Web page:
Dr Abe V Rotor
Basi wine making, first day of fermentation. Note evolving gas - carbon dioxide. Wine is produced by anaerobic fermentation.
Bottled basi wine for tourists shops and for export. Basi was among the items carried between the Philippines and Europe via Acapulco, Mexico, during the Galleon Trade era (17th and 18th century) when the Philippines was a colony of Spain, so with Mexico. Old folks attribute the unique fine taste of basi to bubud (homemade yeast).All kinds of alcoholic drink contain ethanol or ethyl alcohol - the only edible alcohol. Wine is as old as civilization. Serendipity must have led to early wine making techniques, the key being the domestication of the first microorganism - Saccharomyces, the ubiquitous yeast.
Wine making is converting sugar into ethanol. Ethanol or ethyl alcohol (C2H5OH) is universal in all alcoholic drinks from beer to table wine to liquor, irrespective of generic or brand name. The strength of wine is indicated by proof, which is actually twice that of its percentage content.
Thus, 80 proof is 40 percent ethanol, which is the strength of Vodka, some Brandy, Cognac, Whiskey, and the like. The strength of beer normally ranges from 3 to 5 percent, unless fortified with distilled ethanol to raise it to say, 7 percent. Fortified wine is also common.
Natural table wine such as Basi of the Ilocos region, table wine from grapes and other fruits, normally contain 10 to 12 percent ethanol. Beyond this level, the fermenting yeasts simply die off from the accumulation of ethanol - a biological phenomenon called autotoxicity. It means that the yeasts are killed by their own product, often leaving behind the unfermented sugar. It is this residual sugar that makes a wine sweet - naturally, that is.
Ripe leaves of samat or binuga (Cananga tenarius) is used in making basi. Yeast is found in ripening leaves. Here the leaves contain the highest level of sugar which the plant did not use or store. The yeast acts of the sugar and as the leaves fall to the ground, a myriad of microorganisms and animals (from fungi to earthworms and grazing animals) obtain their energy from them. Ultimately the organic matter left behind becomes part of the soil, releases the needed nutrients to the growing plants and those in the next generation.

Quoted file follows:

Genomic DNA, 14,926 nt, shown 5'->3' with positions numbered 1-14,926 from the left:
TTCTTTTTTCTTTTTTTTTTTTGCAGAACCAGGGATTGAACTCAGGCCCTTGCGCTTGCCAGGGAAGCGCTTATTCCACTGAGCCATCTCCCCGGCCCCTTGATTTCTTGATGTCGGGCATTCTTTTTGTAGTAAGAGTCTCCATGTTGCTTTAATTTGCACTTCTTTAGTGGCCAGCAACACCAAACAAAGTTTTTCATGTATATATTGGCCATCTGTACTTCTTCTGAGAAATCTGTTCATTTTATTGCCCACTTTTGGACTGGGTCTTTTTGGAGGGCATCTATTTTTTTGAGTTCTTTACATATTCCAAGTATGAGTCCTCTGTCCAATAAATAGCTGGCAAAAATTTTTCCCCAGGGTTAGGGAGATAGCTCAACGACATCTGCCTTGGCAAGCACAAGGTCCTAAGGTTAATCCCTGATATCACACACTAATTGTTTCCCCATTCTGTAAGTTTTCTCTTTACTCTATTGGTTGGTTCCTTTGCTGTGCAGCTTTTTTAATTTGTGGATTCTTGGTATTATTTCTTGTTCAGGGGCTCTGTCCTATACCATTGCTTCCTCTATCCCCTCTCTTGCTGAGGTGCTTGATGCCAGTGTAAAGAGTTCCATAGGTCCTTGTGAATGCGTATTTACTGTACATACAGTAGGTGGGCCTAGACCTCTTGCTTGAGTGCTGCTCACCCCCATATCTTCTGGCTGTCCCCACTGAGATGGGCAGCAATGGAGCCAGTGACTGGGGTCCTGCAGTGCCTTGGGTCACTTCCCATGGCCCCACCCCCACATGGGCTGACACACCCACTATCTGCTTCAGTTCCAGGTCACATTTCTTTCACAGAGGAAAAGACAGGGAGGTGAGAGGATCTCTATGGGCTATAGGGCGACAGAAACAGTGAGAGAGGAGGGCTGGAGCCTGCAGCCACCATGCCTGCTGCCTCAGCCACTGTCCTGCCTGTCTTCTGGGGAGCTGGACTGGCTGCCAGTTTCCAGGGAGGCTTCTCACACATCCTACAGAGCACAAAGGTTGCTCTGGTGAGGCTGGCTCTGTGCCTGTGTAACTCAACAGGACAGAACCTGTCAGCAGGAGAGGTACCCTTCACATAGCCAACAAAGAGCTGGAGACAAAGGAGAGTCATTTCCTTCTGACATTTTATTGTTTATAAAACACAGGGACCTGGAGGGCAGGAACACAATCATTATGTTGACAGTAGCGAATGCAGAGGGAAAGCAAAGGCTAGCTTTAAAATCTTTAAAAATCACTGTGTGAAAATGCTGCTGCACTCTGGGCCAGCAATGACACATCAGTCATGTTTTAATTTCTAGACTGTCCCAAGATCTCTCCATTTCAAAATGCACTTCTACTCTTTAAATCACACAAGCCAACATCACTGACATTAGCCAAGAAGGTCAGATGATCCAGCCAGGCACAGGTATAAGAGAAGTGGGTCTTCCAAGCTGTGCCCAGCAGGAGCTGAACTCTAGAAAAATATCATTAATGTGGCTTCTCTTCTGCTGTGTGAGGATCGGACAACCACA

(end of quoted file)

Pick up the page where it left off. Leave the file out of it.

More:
Yeast is ubiquitous, it is found in flowers, ripening fruits, honeydew, ripening leaves. It comes in different species under the genus Saccharomyces, among them cerevisiae and ellipsoides. There are also other genera such as Brettanomyces and Debaryomyces. Not all yeasts make good wine. But one thing is universal to them. It is Nature's way of converting sugar molecules (C6H12O6) back to their elemental form. Oxidation often accompanies such process, thus converting ethanol to acetic acid (CH3COOH), which is vinegar. Vinegar actually is a term, vin-egar, which means sour wine.
Natural vinegar is oxidized ethanol, usually with the aid of bacteria, principally Acetobacter and Leuconostoc. The latter forms gelatinous capsule that accumulates into a transparent to white layer we call nata. This is the principle involved in making Nata de coco and nata de piña.
So, even before sugar ferments to vinegar, nata bacteria and other contaminants can spoil wine and vinegar making. A host of organisms are soon attracted such as Drosophila flies, blue bottle flies, wasps, moths and butterflies that feed on the spoiled must. This is happening to unharvested fruits in the field, to remnants of pollination and fertilization, It is true in ponds and lakes where biomass of algae die of algal bloom. Ultimately the product is simply water, evaporating into the air or settling down into a pool or seeping into the ground, and all the organic compounds once part of the living world are back to their elemental components ready to be reassembled into the next living generation. Indeed this a great wonder on how Nature keeps a dynamic balance of the environment called homeostasis.
We can only imagine the ingenuity of wine makers far back during the Epyptian civilization, and in the Orient, the Chinese civilization. I had a chance to visit the ruins of an Assyrian fort outside Tel-Aviv. There, our guide pointing at broken tall jars, said, "The Assyrians were among the best wine makers in the ancient world." The Assyrians were powerful, not even Ramses could conquer them, They had a flourishing economy. Their vineyards can be glimpsed from the vineyards around the place Lakish today. Lakish wine is well-known all over the world, perhaps as famous as the Bordeaux in France.
Without yeast, our world would be a less happy one. Perhaps many organisms wouldn't be around in the first place, including us humans.
Here's a toast to the wonderful yeast. Cheers! Kampai! Mabuhay!~